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ISSA, Colorado Springs chapter
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An old friend, who helped point my direction in my early days of #InfoSec , once told me...
"You can trust me. But you shouldn't." -loopy

It is an important point and most people don't fully learn the lesson. It's basic human nature, to be helpful. It's why Social Engineering is and will continue to be so successful against most targets.

So I want to encourage you, each and every one of you, to foster a sense of ACCOUNTABILITY when interacting digitally (or IRL for that matter). I've heard people use phrases like "trust but verify" or "in God we trust; all others pay cash". These are the right kind of attitude despite sounding somewhat cynical.

We often can trust people; we rarely should do so implicitly.

Thanks to +Filip H.F. Slagter for the discussion that prompted me to share this directly.
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A Colorado woman ordered to decrypt her laptop so prosecutors may use the files against her in a criminal case might have forgotten the pass...
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Have them in circles
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Posted by the chapters Board-Member-At-Large +Jeff Pettorino.
 
A lot of folks are up in arms about this. I can understand why, but I caution everyone to consider the facts carefully, first. This is not a 5th Amendment issue, IMHO; it's all 4th Amendment. (5th is about Self-incrimination, 4th is about Search and Seizure, in regards to this case)
The court has issued a search warrant for the contents of laptop. Imagine it was a house, instead of a computer. The tenant/owner does not comply and refuses to give officials the key to enter the house. They are failing to support the lawful order of the court, and I believe that in itself might be "Contempt". If not, it certainly is a step down that path.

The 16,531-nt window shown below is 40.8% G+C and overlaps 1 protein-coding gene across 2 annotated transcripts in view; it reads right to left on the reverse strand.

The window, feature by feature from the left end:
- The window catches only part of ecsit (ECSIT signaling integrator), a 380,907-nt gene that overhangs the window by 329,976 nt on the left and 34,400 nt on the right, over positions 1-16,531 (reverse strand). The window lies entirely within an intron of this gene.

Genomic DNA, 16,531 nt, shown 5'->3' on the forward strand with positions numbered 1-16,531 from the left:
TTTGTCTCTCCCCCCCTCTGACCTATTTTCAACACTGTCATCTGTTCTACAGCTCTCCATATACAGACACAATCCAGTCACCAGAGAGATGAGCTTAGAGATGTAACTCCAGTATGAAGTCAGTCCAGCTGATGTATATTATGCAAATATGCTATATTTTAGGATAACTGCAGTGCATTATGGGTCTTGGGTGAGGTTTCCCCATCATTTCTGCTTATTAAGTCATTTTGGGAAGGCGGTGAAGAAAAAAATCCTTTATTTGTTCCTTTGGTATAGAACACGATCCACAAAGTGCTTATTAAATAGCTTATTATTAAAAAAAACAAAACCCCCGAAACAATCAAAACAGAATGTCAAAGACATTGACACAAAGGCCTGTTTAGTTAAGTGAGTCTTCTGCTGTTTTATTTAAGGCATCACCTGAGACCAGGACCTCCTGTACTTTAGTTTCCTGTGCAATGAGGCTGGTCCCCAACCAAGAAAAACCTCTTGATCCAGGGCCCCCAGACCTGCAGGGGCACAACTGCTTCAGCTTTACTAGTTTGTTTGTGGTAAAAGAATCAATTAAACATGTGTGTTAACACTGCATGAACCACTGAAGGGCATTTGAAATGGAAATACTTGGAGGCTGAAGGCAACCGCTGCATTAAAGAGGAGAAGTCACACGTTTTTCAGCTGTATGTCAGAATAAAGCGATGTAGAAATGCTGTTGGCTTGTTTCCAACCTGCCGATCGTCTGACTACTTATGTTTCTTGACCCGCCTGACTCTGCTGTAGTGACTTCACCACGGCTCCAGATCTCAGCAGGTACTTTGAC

The fundamental difference in this case, is the physical ability of the officials to execute the search warrant without cooperation. With a house, they could kick the door in, pick the lock, break a window, etc. With the laptop, there is not much of a chance that they can access the storage without the cooperation of the owner.
This last point is the real crux of the issue. And that is where the 5th vs. 4th Amndmt. arguments start.
I don't have any answers; I simply find it fascinating and want to help everyone understand what is really at the crux of this case.
Colorado federal judge gives Ramona Fricosu until February 21 to decrypt her PGP Desktop-encrypted Toshiba laptop--or face the consequences. Read this blog post by Declan McCullagh on Privacy Inc..
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Can he increase the demand for and pay of security people in Colorado Springs or DTC? NOTE that Schriever is NOT included. They are a hardship post. Yes, that is my focus. We've got truckloads of members, so it's either a lot more great job creation or create cutting edge OSS apps we can support for the world.
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Have them in circles
15 people
Lazlo Arcadia's profile photo
Al Cooper's profile photo
DSoft Technology's profile photo
Greg Debalski's profile photo
CeliacKidsClub Host's profile photo
James Burton's profile photo
Jeff Pettorino's profile photo
Lancope's profile photo
george aiken's profile photo
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Colorado Springs chapter of the Information Security Systems Association
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